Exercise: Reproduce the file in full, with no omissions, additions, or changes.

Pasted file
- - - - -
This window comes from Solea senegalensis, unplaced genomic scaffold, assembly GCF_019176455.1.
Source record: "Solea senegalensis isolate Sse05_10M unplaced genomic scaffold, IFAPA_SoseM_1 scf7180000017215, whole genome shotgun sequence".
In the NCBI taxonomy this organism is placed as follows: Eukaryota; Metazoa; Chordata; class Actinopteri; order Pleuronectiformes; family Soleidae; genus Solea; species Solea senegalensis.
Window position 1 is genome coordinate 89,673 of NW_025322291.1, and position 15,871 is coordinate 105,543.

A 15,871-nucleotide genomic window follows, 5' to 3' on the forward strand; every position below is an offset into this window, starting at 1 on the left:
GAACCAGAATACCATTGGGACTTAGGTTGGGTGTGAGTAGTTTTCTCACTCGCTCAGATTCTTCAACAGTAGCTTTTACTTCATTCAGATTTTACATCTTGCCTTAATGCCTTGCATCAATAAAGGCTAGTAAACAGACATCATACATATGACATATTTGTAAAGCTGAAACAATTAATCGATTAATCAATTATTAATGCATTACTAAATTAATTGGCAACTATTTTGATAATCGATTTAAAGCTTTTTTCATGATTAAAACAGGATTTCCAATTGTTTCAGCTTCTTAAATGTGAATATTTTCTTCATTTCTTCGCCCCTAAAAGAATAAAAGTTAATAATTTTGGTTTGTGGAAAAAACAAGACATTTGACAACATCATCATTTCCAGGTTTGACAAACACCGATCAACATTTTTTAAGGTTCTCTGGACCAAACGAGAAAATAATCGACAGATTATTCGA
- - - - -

This window comes from Solea senegalensis, unplaced genomic scaffold, assembly GCF_019176455.1.
Source record: "Solea senegalensis isolate Sse05_10M unplaced genomic scaffold, IFAPA_SoseM_1 scf7180000017215, whole genome shotgun sequence".
In the NCBI taxonomy this organism is placed as follows: Eukaryota; Metazoa; Chordata; class Actinopteri; order Pleuronectiformes; family Soleidae; genus Solea; species Solea senegalensis.
Window position 1 is genome coordinate 89,673 of NW_025322291.1, and position 15,871 is coordinate 105,543.

A 15,871-nucleotide genomic window follows, 5' to 3' on the forward strand; every position below is an offset into this window, starting at 1 on the left:
GAACCAGAATACCATTGGGACTTAGGTTGGGTGTGAGTAGTTTTCTCACTCGCTCAGATTCTTCAACAGTAGCTTTTACTTCATTCAGATTTTACATCTTGCCTTAATGCCTTGCATCAATAAAGGCTAGTAAACAGACATCATACATATGACATATTTGTAAAGCTGAAACAATTAATCGATTAATCAATTATTAATGCATTACTAAATTAATTGGCAACTATTTTGATAATCGATTTAAAGCTTTTTTCATGATTAAAACAGGATTTCCAATTGTTTCAGCTTCTTAAATGTGAATATTTTCTTCATTTCTTCGCCCCTAAAAGAATAAAAGTTAATAATTTTGGTTTGTGGAAAAAACAAGACATTTGACAACATCATCATTTCCAGGTTTGACAAACACCGATCAACATTTTTTAAGGTTCTCTGGACCAAACGAGAAAATAATCGACAGATTATTCGA